Brexit could harm the UK’s wildlife and farming, according to a cross-party committee of MPs, with key protections left as ineffective “zombie legislation” and farmers facing a “triple jeopardy” of lost subsidies, export tariffs and increased competition.
A new report from the environmental audit select committee warns that many of the rules governing food production and the environment in the UK come from EU law and that weakening of these rules would damage the countryside and reduce the viability of farms, food security and safety.
The MPs said that for the government to meet its manifesto commitment to “be the first generation to leave the environment in a better state than it found it”, ministers must commit to passing a new Environmental Protection Act before it triggers article 50 and starts the formal process of leaving the EU.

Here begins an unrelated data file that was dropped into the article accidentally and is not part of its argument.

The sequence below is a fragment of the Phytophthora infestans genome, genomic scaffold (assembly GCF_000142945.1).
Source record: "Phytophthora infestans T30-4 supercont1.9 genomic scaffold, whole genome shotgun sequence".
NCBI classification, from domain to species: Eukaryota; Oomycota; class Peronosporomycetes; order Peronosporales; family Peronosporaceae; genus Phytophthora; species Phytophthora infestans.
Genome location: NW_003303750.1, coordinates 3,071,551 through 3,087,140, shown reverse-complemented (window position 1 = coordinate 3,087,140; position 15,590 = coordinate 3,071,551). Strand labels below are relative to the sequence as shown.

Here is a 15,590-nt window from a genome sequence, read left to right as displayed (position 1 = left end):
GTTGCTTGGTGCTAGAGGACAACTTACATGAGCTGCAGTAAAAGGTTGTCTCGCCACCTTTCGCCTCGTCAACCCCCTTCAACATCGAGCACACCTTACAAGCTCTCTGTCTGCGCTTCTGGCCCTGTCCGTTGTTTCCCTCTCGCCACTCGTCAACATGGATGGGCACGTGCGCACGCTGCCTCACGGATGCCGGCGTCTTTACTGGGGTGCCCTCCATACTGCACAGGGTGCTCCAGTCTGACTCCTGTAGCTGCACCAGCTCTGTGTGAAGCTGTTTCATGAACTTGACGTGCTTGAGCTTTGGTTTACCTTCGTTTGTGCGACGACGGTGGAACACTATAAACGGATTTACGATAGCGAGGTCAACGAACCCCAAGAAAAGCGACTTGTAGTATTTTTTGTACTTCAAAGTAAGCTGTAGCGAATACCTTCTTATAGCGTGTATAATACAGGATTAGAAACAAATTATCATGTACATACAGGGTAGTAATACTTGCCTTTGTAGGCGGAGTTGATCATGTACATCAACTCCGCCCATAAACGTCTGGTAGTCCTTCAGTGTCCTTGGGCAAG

The MPs said it was concerning that the environment secretary, Andrea Leadsom, gave no reassurance that farmers would receive subsidies after 2020. But the report also recommended that if a new subsidy regime was put in place, it should focus less on direct income support to farmers and more on delivering public goods, such as preventing flooding, tackling climate change and boosting wildlife.

Brexit ‘zombie legislation’ could damage wildlife and farming, MPs warn | Environment | The Guardian
Environmental Audit Committee - UK Parliament

And during the first week of the New Year, there have been plenty of papers and pronouncements:


Brexit is an opportunity to rebalance British farming, report claims